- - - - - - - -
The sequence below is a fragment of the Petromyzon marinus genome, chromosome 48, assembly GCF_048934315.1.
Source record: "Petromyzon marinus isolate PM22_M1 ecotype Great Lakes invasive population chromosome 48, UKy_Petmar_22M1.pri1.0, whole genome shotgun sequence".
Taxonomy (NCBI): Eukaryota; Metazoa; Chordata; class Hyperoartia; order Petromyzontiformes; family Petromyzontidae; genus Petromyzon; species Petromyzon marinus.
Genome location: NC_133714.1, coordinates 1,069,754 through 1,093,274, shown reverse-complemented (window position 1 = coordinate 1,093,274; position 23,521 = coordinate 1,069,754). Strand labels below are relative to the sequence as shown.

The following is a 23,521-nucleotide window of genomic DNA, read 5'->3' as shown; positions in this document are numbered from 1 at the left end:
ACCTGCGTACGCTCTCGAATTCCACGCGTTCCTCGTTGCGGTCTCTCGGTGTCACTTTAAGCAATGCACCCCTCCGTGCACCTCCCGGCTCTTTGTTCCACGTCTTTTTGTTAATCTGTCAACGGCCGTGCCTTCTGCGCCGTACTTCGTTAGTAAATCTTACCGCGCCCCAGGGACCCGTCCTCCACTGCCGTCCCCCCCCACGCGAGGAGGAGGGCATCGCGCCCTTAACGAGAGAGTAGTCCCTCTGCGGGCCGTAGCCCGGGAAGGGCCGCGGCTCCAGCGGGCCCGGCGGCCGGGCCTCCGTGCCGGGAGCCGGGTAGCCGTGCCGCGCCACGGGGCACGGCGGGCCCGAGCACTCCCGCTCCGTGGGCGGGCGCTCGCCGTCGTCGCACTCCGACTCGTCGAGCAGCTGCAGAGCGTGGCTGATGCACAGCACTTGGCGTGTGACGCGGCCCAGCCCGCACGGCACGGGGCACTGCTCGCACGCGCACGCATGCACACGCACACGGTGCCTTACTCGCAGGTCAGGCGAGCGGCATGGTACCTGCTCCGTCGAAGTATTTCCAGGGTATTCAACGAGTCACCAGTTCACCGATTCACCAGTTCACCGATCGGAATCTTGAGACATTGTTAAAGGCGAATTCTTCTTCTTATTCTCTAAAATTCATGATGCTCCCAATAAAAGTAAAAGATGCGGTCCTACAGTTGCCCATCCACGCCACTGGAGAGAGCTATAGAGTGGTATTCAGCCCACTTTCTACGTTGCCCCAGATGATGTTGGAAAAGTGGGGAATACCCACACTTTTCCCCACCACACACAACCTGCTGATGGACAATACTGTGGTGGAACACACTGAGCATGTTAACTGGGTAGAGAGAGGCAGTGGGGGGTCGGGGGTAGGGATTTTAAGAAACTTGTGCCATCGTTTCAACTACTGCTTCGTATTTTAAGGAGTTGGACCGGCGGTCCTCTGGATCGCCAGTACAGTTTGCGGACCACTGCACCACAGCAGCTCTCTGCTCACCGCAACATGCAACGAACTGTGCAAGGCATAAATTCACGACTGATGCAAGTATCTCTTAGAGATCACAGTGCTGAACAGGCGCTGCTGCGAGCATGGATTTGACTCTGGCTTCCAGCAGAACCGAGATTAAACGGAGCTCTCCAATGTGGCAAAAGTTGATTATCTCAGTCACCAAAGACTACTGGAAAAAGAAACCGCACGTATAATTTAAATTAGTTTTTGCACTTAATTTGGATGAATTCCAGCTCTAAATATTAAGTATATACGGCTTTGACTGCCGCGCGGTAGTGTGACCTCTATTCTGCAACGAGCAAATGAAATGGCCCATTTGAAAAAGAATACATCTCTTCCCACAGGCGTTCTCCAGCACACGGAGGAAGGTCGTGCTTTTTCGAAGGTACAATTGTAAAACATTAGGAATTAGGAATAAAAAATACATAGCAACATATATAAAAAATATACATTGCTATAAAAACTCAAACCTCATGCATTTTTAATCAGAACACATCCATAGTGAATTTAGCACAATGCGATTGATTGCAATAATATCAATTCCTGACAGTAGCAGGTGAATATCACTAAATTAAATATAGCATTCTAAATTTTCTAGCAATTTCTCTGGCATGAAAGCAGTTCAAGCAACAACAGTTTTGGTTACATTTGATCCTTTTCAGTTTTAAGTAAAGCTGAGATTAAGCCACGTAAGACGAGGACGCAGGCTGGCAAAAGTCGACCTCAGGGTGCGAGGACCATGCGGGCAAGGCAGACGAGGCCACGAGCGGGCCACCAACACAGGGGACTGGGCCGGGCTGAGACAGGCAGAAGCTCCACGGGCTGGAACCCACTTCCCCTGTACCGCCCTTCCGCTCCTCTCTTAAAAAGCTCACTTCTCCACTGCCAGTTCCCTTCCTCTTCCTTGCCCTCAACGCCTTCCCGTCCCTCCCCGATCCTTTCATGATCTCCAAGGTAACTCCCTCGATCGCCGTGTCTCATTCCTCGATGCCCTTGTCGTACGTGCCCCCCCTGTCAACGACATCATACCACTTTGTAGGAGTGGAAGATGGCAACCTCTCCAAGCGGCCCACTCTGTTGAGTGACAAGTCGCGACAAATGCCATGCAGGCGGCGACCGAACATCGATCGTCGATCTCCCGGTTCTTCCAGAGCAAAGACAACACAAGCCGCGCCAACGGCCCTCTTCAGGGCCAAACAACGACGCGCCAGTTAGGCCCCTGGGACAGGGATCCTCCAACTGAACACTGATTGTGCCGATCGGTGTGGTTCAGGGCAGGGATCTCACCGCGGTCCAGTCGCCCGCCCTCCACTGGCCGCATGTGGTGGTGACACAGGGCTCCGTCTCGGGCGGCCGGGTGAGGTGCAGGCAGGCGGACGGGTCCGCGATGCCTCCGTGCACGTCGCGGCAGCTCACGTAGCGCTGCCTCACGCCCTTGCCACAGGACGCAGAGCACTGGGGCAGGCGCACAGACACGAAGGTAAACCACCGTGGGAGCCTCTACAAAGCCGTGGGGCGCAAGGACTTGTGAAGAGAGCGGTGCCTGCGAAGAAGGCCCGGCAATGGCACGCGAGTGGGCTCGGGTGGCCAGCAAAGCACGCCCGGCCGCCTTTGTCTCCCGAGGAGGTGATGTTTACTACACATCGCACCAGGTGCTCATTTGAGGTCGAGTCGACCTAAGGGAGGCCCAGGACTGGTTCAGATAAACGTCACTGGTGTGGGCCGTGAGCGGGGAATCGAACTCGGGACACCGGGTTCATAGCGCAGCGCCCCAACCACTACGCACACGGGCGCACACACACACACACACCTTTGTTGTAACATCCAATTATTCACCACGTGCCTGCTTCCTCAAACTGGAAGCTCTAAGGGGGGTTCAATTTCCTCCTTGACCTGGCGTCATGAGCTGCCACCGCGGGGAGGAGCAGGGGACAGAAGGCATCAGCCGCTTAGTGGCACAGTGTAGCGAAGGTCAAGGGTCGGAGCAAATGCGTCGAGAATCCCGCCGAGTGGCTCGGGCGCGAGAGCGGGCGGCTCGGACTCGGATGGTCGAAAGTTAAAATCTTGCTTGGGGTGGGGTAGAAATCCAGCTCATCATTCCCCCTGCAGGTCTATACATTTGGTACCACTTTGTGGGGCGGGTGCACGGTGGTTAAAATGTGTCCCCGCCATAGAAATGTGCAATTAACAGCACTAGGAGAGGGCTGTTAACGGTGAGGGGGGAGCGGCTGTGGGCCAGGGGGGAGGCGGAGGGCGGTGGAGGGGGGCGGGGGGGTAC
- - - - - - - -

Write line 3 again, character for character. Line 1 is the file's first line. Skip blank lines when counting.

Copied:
Taxonomy (NCBI): Eukaryota; Metazoa; Chordata; class Hyperoartia; order Petromyzontiformes; family Petromyzontidae; genus Petromyzon; species Petromyzon marinus.